Games you can play for free – Karma

Continuing with my project to create a list of great games you can play for free, this post features an intriguing card game that I first saw being played at my university bar a couple of years ago. Commonly known by a more unsavory name, Karma requires players to get rid of all cards from three separate piles. Different cards have different effects on play, which can make watching a game (as I found out) somewhat confusing.

Karma

Number of players: 2 – 6

Playing time: 20 minutes

You will need:

  • A standard deck of playing cards
  • Brown paper bag (optional)

Each player is dealt nine cards. Three of these cards are laid face-down next to each other (down cards), three of these cards are laid face-up on each of the three down cards (up cards) and the other three cards go to the hand (hand cards). All remaining cards are stacked in a communal face-down deck in the centre of the table. Before play commences, players can exchange any number of their hand cards with a corresponding number of their up cards.

The player who is chosen to go first discards one, two or three cards of the same rank from their hand cards to a common discard pile. That player must then draw cards from the deck to bring their hand size back up to three. Play progresses clockwise with each player discarding one, two, three or four cards of equal or higher rank onto the top of the discard pile. It is not necessary for the number of cards discarded to be the same as the number of cards discarded by the previous player. Additionally, there is no requirement for a player to discard all cards in their hand of that rank if they choose not to do so. After discarding, that player must then draw cards from the deck to bring their hand size back up to three. If, on their turn, a player can’t or won’t discard any cards, they must add all cards in the current discard pile to their hand. Thereafter, a new discard pile is started.

Cards are ranked Ace high with certain ranks conferring various effects on play as follows:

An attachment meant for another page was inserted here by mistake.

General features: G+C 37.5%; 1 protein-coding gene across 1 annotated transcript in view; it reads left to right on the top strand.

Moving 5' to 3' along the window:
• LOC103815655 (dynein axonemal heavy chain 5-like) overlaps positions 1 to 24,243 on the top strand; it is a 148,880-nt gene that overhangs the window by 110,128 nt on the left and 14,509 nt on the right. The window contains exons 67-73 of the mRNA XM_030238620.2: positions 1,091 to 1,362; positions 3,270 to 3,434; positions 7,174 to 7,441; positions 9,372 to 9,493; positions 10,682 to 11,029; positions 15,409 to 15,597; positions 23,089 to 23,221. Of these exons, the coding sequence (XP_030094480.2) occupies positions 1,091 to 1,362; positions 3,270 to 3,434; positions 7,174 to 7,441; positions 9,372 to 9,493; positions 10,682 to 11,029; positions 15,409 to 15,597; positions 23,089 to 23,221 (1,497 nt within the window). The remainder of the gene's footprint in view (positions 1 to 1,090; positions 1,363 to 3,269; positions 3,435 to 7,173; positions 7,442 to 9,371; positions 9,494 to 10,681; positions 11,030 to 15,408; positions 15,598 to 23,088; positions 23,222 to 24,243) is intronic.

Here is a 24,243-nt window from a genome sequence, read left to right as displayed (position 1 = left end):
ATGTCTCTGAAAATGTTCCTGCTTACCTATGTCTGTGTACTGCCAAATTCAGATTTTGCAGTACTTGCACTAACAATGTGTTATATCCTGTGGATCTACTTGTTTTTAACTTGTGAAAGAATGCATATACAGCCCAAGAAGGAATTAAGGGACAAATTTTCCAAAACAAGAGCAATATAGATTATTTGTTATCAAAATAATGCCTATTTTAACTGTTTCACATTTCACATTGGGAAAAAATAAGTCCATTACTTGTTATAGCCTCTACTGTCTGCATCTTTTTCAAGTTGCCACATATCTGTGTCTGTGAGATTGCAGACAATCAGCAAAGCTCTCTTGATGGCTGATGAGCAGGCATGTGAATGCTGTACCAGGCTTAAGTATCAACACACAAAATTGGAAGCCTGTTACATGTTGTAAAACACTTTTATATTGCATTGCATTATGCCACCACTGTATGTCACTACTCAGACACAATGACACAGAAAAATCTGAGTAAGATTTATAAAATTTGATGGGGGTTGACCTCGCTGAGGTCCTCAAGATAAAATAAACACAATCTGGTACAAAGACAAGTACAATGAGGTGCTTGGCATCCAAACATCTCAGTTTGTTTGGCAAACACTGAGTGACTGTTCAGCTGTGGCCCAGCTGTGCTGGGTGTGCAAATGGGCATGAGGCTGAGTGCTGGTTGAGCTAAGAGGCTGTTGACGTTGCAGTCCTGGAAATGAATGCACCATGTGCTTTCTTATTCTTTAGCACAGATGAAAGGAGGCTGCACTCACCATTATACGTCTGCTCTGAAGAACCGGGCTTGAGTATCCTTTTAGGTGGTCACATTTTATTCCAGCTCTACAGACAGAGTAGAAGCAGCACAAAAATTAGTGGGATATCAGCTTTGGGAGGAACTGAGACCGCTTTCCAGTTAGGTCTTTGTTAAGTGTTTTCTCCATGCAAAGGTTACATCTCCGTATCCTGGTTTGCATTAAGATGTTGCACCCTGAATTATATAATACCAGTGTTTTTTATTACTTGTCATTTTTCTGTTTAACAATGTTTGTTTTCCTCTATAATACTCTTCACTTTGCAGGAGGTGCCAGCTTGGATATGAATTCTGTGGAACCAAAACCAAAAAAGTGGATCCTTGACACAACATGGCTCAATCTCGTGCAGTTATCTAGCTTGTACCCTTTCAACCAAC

• Jokers may be discarded at any time. Discarding a Joker causes a reversal in the rotation of play. If a second joker is played, the original order of play is restored. Following a Joker, the next card to be discarded must be higher than the card discarded before the Joker itself (i.e. the Joker is treated as invisible).
  • 8s have the same effect as Jokers, each 8 played changes the rotation of play, but is to the next player treated as invisible (You may want to use these rules for 8s instead of including Jokers in the game).
  • 2s can count as either high or low. In effect, this means they can both be discarded onto any other card and any card can be discarded onto them.
  • 10s cause the current discard pile to be removed from the game. After playing a 10, the person who played it takes another turn by starting a new discard pile.
  • If a player discards a card that results in the last four cards to have been discarded be of the same rank, the current discard pile is removed from the game. The player who played the fourth card of that rank takes another turn by starting a new discard pile.
  • 7s require the next discard (and only the next discard) to be of equal or lower rank than the 7.

When there are no cards remaining in the deck, play continues. From this point, following discarding cards, no new cards are added to the hand. A player who has no cards left in hand must play instead from their up cards in the same manner as playing from the hand as described above. If a player who is playing from their up cards can’t or won’t discard any cards, they must start a new hand with all cards in the current discard pile. They must then discard all the card in their new hand before being able to discard up cards once again.

Once a player has successfully discarded all their up cards, they may then discard their down cards. Each of their turns thereafter, that player must turn over one of their down cards (which, up until that point, no one has known the identity of). If it can be successfully discarded, it is placed on top of the discard pile. If not, that player must start a new hand with the down card just turned face up and all cards in the current discard pile. They must then discard all the card in their new hand before being able to discard down cards once again.

The winner is the player who first discards their card. The last player with cards remaining must wear the paper bag on their head for the next game.

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One thought on “Games you can play for free – Karma

  1. Pingback: List of games you can play for free « Michael's Blog

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